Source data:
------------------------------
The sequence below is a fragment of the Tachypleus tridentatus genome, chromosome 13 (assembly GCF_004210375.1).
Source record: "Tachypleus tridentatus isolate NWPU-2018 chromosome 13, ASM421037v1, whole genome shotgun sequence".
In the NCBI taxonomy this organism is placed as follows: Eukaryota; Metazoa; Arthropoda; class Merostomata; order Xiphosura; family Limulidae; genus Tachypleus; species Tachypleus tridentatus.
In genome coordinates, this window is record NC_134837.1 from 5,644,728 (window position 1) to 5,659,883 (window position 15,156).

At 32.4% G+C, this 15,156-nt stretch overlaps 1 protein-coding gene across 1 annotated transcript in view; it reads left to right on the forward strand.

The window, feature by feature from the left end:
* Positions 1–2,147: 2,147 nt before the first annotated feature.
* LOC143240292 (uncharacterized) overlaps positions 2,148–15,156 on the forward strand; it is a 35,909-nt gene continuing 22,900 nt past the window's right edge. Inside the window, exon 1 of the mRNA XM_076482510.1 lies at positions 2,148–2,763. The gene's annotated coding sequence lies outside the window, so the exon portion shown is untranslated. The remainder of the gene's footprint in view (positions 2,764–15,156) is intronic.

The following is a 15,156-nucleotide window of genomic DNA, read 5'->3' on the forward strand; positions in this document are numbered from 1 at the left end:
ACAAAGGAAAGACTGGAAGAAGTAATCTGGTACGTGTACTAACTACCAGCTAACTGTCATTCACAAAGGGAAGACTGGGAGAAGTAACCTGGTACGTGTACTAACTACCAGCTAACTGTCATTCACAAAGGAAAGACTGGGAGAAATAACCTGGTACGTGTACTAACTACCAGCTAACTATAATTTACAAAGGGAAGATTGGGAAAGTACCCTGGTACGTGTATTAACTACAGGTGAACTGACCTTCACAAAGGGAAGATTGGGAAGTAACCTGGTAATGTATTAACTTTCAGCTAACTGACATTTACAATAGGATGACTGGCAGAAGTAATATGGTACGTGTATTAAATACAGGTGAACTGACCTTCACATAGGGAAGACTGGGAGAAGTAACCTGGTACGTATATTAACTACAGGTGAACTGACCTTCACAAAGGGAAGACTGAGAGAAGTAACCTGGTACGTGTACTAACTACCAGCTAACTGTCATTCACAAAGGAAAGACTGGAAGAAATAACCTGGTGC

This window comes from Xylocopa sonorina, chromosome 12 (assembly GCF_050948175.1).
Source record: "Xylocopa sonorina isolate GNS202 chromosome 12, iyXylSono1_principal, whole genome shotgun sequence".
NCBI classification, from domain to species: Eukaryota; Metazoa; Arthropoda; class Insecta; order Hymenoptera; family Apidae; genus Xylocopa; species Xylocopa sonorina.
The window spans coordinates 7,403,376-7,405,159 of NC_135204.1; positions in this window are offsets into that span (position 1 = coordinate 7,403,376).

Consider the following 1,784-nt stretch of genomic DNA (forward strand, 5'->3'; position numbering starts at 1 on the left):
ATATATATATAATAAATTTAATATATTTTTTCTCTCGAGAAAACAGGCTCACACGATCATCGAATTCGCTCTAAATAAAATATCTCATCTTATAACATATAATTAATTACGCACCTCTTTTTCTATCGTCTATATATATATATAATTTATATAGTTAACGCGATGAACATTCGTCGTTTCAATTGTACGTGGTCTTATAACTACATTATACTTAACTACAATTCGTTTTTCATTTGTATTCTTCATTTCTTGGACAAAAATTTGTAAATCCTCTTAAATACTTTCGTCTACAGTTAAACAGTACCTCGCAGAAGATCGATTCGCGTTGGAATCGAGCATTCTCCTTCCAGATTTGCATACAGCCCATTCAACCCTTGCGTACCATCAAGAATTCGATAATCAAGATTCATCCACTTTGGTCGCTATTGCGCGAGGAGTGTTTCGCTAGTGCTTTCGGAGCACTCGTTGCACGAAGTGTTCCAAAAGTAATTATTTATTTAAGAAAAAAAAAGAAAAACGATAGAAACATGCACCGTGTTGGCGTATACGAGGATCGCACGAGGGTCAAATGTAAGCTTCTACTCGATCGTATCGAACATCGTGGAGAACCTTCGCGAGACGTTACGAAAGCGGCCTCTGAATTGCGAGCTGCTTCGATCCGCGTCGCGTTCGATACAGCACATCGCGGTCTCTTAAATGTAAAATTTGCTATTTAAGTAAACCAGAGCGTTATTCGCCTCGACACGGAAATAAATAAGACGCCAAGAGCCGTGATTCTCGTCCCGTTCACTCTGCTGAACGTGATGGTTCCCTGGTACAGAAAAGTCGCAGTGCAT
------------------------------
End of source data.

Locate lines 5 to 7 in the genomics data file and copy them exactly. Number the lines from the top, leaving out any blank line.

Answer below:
At 32.4% G+C, this 15,156-nt stretch overlaps 1 protein-coding gene across 1 annotated transcript in view; it reads left to right on the forward strand.

The window, feature by feature from the left end:
* Positions 1–2,147: 2,147 nt before the first annotated feature.